On the topic of LOCF, look at the top center graph. It looks like Schizophrenic patients get better on sugar pills. That’s hardly likely.  Schizophrenia is bigger than just "placebo effect." What I’d guess it probably means is that the Schizophrenic subjects that were getting better are the ones that stuck with the study to the end. It’s true for the BPRS[PSS] data as well. In fact, if you click the button that says "GRAPHIC," you can scan down all four studies in this report and see that it’s true for all of them – both the placebo and the treated groups get "more better" over time in the OC graphs compared to the LOCF graphs. I suppose we can guess that people who are in the study and feeling improvement stay with the program [this is the kind of thing that results is premature balding in Investigators]. Notice also that the only significance is in a few of the weekly measurements, but not at the end of the study. Likewise, the significance is only in the LOCF graph. This is not a particularly interpretable study [in spite of what Borison and Arvanitis said in their published paper]. This alone wouldn’t get you through the F.D.A. [I hope]. Here’s what the reviewers said:
    "Tables l0a and l0b display the visit-wise results of the total BPRS for the LOCF and observed cases analyses, respectively. The borderline statistical result for the LOCF is likely due to the less than anticipated treatment difference at 6 weeks (-8.1 vs -2.1). Note that there was no difference at all for the completers. Thus, Figure 5 indicates that the entire treatment difference in the LOCF analysis is due to dropouts in the first 4 weeks of the trial."
The reviewers had the raw numbers. They compiled the "last observations" that were "carried forward." What they could see was that those early drop-outs in the placebo groups who were getting worse added a skew to the graphs that pushed it into the realm of guessing instead of science. That’s not Zeneca‘s fault. That’s the real world. In ancient times when all of these patients would have been housed in a State Mental Hospital, they could’ve gotten data on 100% of the participants. It would’ve been like the animal room in the Psychology Professor’s laboratory. Then there would only be one graph – Observed Cases – with no "corrections" required. In that case, the heterogeneity of the Schizophrenic patients that probably explains their results and throws us into the guessing game would have been amenable to scientific analysis. Such things are usually managed by having large subject cohorts in lots of different sites [which costs a bundle]. They project [guess at] such things mathematically:
    "Power calculations were based on the ability to detect a minimum difference of 8 units between mean changes from baseline in BPRS total scores. A variance estimator from a previous study (mean square error of 123.9; data on file, ZENECA Pharmaceuticals) was used to determine that 50 patients per treatment group would allow detection of this difference with a power of at least 0.90 and a two-sided alpha = 0.05 level test."
It looks as though they missed this time. Trial 0006 would not get the job done with a reviewer who had all the facts [the raw data]. The "drop-out" variable and the heterogenity of their Schizophrenic subjects carried the day. But all the information wasn’t available to someone reading the paper that Drs. Borison and Arvanitis published. Embedded in the text they mention the drop-outs:
    Twenty-six patients treated with ICI 204,636 and 33 placebo-treated patients withdrew before completing 6 weeks of treatment for reasons shown in Table 1. The majority of withdrawals [16 in the ICI 204,636 group; 27 in the placebo group] were attributed to treatment failure.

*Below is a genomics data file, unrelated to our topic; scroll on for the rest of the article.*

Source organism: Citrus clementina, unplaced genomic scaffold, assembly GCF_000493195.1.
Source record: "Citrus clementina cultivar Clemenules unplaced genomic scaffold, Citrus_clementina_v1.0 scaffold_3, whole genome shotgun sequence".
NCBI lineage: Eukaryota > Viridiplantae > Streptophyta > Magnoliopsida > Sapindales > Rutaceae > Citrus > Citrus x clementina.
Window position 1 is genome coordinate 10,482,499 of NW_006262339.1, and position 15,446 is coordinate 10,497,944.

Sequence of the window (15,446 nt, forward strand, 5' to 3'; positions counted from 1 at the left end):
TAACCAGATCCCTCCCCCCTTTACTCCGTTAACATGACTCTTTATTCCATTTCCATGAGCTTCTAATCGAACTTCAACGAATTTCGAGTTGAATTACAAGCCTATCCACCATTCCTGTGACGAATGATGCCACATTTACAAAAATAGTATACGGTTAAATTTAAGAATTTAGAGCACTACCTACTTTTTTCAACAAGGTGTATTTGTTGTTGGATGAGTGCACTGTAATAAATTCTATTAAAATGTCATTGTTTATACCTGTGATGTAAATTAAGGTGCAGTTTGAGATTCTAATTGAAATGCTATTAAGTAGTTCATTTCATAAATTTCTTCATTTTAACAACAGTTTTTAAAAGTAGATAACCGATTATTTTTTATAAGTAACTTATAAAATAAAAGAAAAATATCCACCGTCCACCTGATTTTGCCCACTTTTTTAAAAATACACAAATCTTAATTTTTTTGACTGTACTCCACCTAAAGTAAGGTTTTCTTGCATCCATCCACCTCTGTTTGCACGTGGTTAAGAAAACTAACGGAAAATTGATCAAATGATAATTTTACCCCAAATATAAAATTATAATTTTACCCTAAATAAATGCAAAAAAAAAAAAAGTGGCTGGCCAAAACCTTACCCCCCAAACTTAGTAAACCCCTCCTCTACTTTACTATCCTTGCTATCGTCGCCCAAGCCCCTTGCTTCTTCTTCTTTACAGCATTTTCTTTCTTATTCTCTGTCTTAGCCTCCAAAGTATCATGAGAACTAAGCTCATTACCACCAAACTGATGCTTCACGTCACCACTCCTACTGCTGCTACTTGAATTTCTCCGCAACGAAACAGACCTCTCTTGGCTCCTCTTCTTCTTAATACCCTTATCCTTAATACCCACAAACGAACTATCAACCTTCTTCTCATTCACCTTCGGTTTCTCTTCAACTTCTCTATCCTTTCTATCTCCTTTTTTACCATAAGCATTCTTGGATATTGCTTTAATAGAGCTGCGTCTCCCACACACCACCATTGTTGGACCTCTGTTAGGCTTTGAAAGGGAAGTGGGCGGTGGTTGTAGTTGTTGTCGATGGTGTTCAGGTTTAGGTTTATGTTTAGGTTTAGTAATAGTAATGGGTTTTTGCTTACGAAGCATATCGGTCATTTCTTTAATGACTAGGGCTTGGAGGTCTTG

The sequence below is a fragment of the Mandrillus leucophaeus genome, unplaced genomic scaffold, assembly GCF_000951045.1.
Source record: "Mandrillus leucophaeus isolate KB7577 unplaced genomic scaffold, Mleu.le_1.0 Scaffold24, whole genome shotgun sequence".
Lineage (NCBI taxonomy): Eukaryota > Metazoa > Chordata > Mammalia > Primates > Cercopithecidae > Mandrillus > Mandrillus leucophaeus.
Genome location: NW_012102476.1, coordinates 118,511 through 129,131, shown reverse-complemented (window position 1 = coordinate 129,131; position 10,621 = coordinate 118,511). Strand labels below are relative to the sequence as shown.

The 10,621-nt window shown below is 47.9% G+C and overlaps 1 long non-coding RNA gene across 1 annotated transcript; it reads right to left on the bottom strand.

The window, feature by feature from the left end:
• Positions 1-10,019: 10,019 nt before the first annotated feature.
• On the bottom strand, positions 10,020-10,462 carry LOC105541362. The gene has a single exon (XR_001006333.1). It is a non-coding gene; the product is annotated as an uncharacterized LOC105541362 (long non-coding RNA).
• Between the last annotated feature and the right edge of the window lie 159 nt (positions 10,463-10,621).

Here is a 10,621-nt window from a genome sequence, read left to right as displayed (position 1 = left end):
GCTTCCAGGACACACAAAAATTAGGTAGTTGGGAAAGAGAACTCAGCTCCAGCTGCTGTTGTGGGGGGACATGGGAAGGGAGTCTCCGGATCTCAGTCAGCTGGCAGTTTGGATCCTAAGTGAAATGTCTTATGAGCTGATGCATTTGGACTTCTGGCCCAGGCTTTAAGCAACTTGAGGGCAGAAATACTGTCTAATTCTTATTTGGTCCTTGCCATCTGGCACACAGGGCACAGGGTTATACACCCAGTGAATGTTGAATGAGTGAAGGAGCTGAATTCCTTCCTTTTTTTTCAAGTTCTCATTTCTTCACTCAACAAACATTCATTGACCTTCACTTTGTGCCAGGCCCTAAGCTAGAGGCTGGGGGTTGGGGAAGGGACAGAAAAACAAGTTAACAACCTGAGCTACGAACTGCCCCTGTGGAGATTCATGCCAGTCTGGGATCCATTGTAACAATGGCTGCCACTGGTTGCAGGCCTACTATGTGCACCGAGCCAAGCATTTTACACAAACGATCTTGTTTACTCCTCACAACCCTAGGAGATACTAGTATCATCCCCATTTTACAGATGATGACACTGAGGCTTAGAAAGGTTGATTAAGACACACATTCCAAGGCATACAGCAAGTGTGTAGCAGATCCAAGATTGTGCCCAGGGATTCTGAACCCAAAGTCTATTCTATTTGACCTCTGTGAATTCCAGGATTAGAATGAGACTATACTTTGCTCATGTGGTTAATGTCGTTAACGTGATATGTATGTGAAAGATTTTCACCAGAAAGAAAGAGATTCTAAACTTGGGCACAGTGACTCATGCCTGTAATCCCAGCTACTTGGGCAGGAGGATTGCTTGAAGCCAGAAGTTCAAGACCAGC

But they don’t show the impact of the drop-outs on the data. They simply show us their version of the LOCF graph:
And they conclude:
    In this placebo-controlled, multicenter trial, ICI 204,636 was effective in the treatment of the positive and negative symptoms of schizophrenia. Significant differences (p less or equal to 0.05) between treatment groups were identified for the primary efficacy variables, the BPRS total score and CGI Severity of Illness item score, at most times throughout the trial, with marginal significance achieved at endpoint (p = 0.07 for both)…
Maybe. Maybe not. With Trial 0006, we can’t say either way that Seroquel is what what Zeneca wants it to be. And from their published results, we wouldn’t know that it’s a guessing game at this point. But as long as they’ve thrown us into the world of guessing, I’m going to make a guess too. My guess is that the published study paid for by Zeneca and co-authored by two Zeneca employees and America’s legendary Academic-Psychiatrist-for-hire, Dr. Borison [at the height of his Madoff-like career], was ghostwritten:
    This trial was supported by a grant from ZENECA Pharmaceuticals, Wilmington, DE. SEROQUEL is a trademark, the property of ZENECA Limited. We thank Suzanne Bristow-Marcalus, RPh, ELS, for medical writing support; Jean Fennimore for trial organization and management support; Jacqueline Fiore and Gary Cooper for trial monitoring support; and Kathleen Jelliffe, Denise Redkar-Brown, Joy Russo, and Thais Womack for data management support.
But I can’t prove that anymore than Trial 0006 proves Seroquel’s efficacy. Three+ studies to go…

UPDATE: at the risk of TMI
Another F.D.A. report [Review and Evaluation of the Clinical Data] has a different version of the conclusion:
    February 10, 2011 | 11:24 AM

    The part 2 rewrite is much better reading; more steak and potatoes & easier to understand.

    Thank you for taking the time to break this all down for us. The public needs to know how AstraZeneca & other pharmaceutical giants create these blockbuster drugs.

    This series could really be called “unveiling the Emperors new clothes”. .

    February 15, 2011 | 12:47 AM

    Thanks for breaking it down, and for your analysis—I can’t help but feeling more than a little sick from what I am learning. The betrayal is immense and overwhelming.

    February 16, 2011 | 5:45 PM

    Wish I had never been given this drug!